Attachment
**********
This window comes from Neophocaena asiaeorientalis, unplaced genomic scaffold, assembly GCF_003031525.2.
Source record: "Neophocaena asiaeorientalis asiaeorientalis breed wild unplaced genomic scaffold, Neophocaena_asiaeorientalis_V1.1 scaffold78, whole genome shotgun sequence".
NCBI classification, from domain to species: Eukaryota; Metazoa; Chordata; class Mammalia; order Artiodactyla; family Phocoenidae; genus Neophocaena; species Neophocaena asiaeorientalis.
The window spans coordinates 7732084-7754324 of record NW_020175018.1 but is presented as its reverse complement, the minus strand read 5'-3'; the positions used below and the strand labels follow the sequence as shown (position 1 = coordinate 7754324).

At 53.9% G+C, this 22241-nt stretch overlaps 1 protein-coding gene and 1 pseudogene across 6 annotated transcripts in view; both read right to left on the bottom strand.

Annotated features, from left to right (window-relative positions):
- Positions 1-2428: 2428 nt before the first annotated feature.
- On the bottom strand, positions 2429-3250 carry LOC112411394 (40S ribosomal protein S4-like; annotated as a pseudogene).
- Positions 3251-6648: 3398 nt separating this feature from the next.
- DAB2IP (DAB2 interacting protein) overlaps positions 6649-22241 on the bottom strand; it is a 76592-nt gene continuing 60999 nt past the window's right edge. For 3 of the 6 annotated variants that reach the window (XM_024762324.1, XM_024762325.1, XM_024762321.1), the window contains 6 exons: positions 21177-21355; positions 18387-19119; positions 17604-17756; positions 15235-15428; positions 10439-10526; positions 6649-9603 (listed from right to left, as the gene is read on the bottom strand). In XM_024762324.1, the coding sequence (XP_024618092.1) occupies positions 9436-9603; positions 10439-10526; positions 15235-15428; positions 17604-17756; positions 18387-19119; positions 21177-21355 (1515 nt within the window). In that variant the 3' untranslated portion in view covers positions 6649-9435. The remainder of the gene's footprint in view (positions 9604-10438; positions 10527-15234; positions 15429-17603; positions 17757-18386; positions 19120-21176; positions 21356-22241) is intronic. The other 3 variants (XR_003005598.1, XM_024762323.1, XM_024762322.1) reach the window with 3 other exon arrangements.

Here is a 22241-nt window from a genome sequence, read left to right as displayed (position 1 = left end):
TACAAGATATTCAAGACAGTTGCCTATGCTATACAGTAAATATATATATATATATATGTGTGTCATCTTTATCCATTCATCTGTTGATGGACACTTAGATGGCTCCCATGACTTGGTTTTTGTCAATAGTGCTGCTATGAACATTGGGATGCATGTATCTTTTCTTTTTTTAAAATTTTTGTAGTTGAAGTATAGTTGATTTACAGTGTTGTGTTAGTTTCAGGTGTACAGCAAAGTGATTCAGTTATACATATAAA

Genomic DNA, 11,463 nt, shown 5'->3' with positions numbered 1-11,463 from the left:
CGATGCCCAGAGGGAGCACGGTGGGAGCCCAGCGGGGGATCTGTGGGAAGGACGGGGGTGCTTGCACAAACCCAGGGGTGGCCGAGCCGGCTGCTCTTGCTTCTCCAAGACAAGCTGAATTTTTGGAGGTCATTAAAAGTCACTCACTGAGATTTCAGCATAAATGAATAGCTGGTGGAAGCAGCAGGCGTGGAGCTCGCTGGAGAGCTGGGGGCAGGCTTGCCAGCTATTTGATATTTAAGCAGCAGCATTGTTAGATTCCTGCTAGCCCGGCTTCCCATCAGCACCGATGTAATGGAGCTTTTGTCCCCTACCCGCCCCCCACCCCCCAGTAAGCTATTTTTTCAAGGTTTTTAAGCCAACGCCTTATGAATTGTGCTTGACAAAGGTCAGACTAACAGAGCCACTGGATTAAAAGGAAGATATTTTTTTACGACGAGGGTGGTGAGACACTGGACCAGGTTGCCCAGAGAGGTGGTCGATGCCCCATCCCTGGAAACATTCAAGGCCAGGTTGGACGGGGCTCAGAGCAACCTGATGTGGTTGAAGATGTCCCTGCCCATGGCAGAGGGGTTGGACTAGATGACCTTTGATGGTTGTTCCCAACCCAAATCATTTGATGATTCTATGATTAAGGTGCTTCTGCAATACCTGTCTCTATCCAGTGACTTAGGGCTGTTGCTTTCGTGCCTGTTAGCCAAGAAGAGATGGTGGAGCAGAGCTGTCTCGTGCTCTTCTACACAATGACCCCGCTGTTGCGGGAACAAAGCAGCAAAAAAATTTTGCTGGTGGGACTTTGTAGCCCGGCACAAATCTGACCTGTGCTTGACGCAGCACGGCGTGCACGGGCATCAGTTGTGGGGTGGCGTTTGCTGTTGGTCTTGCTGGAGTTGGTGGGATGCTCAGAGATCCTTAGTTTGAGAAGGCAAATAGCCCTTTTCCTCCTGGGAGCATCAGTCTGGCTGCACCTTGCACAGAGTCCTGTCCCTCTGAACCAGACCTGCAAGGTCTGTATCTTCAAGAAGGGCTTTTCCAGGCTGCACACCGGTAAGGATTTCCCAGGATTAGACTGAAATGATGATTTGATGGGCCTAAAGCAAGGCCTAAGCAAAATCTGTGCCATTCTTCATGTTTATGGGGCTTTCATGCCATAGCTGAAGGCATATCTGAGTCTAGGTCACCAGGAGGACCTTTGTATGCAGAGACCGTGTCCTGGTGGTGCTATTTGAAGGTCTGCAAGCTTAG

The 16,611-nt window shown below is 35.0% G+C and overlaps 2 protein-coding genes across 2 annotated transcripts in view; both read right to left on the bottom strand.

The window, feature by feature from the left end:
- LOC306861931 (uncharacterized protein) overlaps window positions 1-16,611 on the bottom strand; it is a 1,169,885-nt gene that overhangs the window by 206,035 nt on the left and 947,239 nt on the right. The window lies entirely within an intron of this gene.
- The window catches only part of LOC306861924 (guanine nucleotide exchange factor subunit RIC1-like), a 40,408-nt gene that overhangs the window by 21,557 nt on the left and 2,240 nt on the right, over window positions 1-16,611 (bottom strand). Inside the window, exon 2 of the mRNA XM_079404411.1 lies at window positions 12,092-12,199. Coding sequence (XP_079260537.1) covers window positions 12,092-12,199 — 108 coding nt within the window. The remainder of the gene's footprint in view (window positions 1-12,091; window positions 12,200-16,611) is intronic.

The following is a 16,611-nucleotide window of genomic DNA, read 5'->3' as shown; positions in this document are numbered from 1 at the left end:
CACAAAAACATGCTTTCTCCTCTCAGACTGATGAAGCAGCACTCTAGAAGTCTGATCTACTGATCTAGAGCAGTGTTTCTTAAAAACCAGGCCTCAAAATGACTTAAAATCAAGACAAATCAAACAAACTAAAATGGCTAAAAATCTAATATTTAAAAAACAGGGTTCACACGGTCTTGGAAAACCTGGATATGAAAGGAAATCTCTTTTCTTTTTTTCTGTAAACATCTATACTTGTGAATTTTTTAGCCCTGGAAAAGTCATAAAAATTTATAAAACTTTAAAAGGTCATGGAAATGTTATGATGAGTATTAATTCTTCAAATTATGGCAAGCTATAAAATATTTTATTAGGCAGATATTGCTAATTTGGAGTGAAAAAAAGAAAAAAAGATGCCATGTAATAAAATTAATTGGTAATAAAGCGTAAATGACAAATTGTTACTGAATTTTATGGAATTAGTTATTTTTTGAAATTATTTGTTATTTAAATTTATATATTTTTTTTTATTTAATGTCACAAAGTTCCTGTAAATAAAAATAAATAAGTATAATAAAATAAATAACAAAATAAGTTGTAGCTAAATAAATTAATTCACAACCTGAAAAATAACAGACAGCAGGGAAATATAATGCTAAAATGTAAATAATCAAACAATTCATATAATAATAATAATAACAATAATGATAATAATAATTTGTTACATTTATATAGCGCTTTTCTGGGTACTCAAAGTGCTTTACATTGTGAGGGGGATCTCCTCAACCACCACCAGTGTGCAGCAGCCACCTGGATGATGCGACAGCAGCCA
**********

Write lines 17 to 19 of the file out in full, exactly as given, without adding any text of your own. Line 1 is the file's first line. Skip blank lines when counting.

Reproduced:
- LOC306861931 (uncharacterized protein) overlaps window positions 1-16,611 on the bottom strand; it is a 1,169,885-nt gene that overhangs the window by 206,035 nt on the left and 947,239 nt on the right. The window lies entirely within an intron of this gene.
- The window catches only part of LOC306861924 (guanine nucleotide exchange factor subunit RIC1-like), a 40,408-nt gene that overhangs the window by 21,557 nt on the left and 2,240 nt on the right, over window positions 1-16,611 (bottom strand). Inside the window, exon 2 of the mRNA XM_079404411.1 lies at window positions 12,092-12,199. Coding sequence (XP_079260537.1) covers window positions 12,092-12,199 — 108 coding nt within the window. The remainder of the gene's footprint in view (window positions 1-12,091; window positions 12,200-16,611) is intronic.

The following is a 16,611-nucleotide window of genomic DNA, read 5'->3' as shown; positions in this document are numbered from 1 at the left end: